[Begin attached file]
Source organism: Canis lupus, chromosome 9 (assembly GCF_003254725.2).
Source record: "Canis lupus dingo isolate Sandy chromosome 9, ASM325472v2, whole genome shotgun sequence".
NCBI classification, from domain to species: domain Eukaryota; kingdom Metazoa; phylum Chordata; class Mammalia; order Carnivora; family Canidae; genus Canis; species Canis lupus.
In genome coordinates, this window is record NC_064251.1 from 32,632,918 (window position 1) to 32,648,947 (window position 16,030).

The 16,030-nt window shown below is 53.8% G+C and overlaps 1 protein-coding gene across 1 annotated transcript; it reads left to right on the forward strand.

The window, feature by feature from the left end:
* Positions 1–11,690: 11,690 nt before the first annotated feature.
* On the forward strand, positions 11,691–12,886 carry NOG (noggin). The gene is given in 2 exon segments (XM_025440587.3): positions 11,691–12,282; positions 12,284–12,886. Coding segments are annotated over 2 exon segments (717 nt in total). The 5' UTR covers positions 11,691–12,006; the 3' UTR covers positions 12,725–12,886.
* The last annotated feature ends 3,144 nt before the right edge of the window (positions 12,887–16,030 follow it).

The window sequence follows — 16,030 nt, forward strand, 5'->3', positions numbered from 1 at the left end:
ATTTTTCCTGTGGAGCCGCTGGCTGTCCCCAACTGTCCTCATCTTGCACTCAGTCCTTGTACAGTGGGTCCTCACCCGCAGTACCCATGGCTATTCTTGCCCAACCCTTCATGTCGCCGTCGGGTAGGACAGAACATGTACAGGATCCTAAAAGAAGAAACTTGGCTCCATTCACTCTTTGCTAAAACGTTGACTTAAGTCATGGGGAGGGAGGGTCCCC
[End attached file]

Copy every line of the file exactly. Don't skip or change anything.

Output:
Source organism: Canis lupus, chromosome 9 (assembly GCF_003254725.2).
Source record: "Canis lupus dingo isolate Sandy chromosome 9, ASM325472v2, whole genome shotgun sequence".
NCBI classification, from domain to species: domain Eukaryota; kingdom Metazoa; phylum Chordata; class Mammalia; order Carnivora; family Canidae; genus Canis; species Canis lupus.
In genome coordinates, this window is record NC_064251.1 from 32,632,918 (window position 1) to 32,648,947 (window position 16,030).

The 16,030-nt window shown below is 53.8% G+C and overlaps 1 protein-coding gene across 1 annotated transcript; it reads left to right on the forward strand.

The window, feature by feature from the left end:
* Positions 1–11,690: 11,690 nt before the first annotated feature.
* On the forward strand, positions 11,691–12,886 carry NOG (noggin). The gene is given in 2 exon segments (XM_025440587.3): positions 11,691–12,282; positions 12,284–12,886. Coding segments are annotated over 2 exon segments (717 nt in total). The 5' UTR covers positions 11,691–12,006; the 3' UTR covers positions 12,725–12,886.
* The last annotated feature ends 3,144 nt before the right edge of the window (positions 12,887–16,030 follow it).

The window sequence follows — 16,030 nt, forward strand, 5'->3', positions numbered from 1 at the left end:
ATTTTTCCTGTGGAGCCGCTGGCTGTCCCCAACTGTCCTCATCTTGCACTCAGTCCTTGTACAGTGGGTCCTCACCCGCAGTACCCATGGCTATTCTTGCCCAACCCTTCATGTCGCCGTCGGGTAGGACAGAACATGTACAGGATCCTAAAAGAAGAAACTTGGCTCCATTCACTCTTTGCTAAAACGTTGACTTAAGTCATGGGGAGGGAGGGTCCCC